We compile citations and summaries of about 400 new articles every week.
Email Signup | RSS Feed

HELP: Tutorials | FAQ
CONTACT US: Contact info

Search Results

Journal Article


Howland J, Rohsenow DJ, Cote J, Gomez B, Mangione TW, Laramie AK. Accid. Anal. Prev. 2001; 33(2): 257-265.


Boston University School of Public Health, MA 02118, USA.


(Copyright © 2001, Elsevier Publishing)






The US Department of Transportation (DOT) regulates on-the-job alcohol use by operators of certain categories of commercial transport. For aircraft, trains, and commercial vessels, operators are subject to sanctions for having > or = 0.04 g% blood alcohol concentration (BAC). This study examines the effects of alcohol (between 0.04 and 0.05 g% BAC) on simulated merchant ship handling. A two-group randomized factorial design was used to compare beverage alcohol to placebo while controlling for baseline performance on a previous day. The study was conducted in the Maritime Simulation Center at Maine Maritime Academy, Castine, ME. Participants were 38 volunteer deck officer cadets in their junior or senior year, at least 21 years of age, with previous experience on a bridge simulator. Following a baseline trial on Day 1, on Day 2 participants were randomized to receive alcohol (0.6 g/kg for males and 0.5 g/kg for females) or placebo. After allowing time for absorption, participants completed a bridge simulator task. For baseline and performance trials, participants were randomized to one of four bridge simulator scenarios, each representing passage of a fully loaded container vessel through a channel with commercial traffic. The aggregate scenario score given by blinded maritime educators measured performance. A main effect for alcohol was found indicating that performance was significantly impaired by this low dose of alcohol relative to performance in the placebo condition. These findings are consistent with current federal regulations that limit low-dose alcohol exposure for the operators of commercial transport vehicles. Further research is required to determine effects at lower BACs.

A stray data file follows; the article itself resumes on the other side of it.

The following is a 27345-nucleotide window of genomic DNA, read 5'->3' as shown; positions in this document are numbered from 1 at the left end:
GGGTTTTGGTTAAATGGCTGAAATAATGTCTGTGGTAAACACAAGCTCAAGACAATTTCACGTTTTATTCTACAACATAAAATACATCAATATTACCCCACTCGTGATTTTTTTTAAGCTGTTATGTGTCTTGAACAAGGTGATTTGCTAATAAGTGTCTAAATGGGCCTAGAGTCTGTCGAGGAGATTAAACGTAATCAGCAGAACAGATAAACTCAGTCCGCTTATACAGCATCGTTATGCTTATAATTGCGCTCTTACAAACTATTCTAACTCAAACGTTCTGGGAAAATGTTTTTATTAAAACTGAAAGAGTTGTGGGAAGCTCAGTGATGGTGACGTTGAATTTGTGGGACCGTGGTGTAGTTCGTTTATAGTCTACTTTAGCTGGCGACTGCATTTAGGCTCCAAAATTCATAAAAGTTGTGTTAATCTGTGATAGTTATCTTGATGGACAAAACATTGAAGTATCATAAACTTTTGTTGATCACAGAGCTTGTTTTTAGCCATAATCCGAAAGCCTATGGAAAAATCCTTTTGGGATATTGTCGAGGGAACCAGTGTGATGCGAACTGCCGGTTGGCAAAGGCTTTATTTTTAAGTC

All SafetyLit records are available for automatic download to Zotero & Mendeley